In a recent study, presented during the European League Against Rheumatism Annual European Congress of Rheumatology, a group of Egyptian researchers compared vitamin D levels between patients with systemic lupus erythematosus (SLE) and healthy individuals. The results were clear: vitamin D deficiency and insufficiency is present in SLE patients and vitamin activity is negatively correlated with disease activity.
SLE is a is a chronic inflammatory disease that occurs when one’s immune system attacks healthy tissue. The specific causes of this behavior are still unknown but it is acknowledged that some drugs like Isoniazid, Hydralazine and Procainamide can induce SLE development. The pathology’s symptoms include joint pain, chest pain, fatigue, fever with no other cause, hair loss, among others.
The research team preformed a cross-sectional and observational study in a population of 60 SLE patients and 30 healthy individuals, matching sex and age. Participants were assessed for indicators like serum levels of 25(OH)D, the Systemic Lupus Erythematosus Disease Activity Index (SLEDAI), Systemic Lupus International Collaborative Clinics/American College of Rheumatology (SLICC/ACR) damage index (SDI), and visual analogue scale (VAS) for fatigue. By observation, vitamin D efficiency was set as serum 25(OH)D levels of 10ng/mL or below and insufficiency was established between 10ng/mL and 30 ng/mL.
When researchers compared serum 25(OH)D levels, there was a considerable difference between study groups, as healthy individuals had values around 79 ng/mL while lupus patients had levels of roughly 17.6 ng/mL. Moreover, general vitamin insufficiency was detected in 73,3% of the patients whereas deficiency was verified in 23,3% of SLE patients. The levels of SLEDAI and fatigue showed an interesting negative correlation with the low levels of vitamin in the body that remained after adjustment to clinical variables.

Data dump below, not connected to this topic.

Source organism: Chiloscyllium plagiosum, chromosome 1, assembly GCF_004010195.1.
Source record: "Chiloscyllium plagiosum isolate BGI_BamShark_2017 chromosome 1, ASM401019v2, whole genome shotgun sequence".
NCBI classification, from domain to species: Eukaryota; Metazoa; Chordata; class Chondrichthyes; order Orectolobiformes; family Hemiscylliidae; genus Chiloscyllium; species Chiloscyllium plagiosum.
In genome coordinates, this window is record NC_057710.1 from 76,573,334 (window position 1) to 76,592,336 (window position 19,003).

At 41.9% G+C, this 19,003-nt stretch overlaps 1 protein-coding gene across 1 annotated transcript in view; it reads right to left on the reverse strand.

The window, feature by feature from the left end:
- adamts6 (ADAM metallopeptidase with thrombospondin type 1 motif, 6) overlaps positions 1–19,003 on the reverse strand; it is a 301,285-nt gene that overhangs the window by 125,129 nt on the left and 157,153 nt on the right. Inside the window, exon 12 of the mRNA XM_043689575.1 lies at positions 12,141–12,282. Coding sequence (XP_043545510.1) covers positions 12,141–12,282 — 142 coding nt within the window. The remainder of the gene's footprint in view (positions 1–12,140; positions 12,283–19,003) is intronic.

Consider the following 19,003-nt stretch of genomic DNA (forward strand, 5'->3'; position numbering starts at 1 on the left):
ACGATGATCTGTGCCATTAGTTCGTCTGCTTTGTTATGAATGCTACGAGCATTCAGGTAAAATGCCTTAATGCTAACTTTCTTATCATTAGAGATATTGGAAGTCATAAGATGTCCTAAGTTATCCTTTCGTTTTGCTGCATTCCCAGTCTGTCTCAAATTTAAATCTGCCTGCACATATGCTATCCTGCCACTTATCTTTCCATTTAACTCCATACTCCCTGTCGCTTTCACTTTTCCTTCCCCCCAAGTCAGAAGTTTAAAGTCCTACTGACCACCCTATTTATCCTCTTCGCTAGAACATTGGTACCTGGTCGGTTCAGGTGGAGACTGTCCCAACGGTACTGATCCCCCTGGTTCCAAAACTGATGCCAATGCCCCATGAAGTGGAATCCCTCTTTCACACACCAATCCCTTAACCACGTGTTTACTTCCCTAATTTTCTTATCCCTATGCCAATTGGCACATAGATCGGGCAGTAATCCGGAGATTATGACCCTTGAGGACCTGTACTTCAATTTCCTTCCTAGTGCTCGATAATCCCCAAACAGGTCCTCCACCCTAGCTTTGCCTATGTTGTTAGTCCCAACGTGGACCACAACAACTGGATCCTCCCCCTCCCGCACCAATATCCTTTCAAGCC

Vitamin D plays an important role in maintaining proper bone structure and exerts a great influence on immune functions since it is produced by a chemical reaction made possible by exposure to the sun’s ultraviolet B rays. Because people with lupus may need to avoid sun exposure, this can increase the risk for vitamin D insufficiency, which may lead to kidney failure and eventual treatment with steroids.
“Routine screening and consequent repletion of vitamin D if needed is recommended in SLE,” the researchers wrote. “Restoring adequate vitamin D levels in SLE should be more explored as a potential and simple, yet valuable, measure to be added to their usual management to alleviate their condition.” stated study author Shirley Pulawski.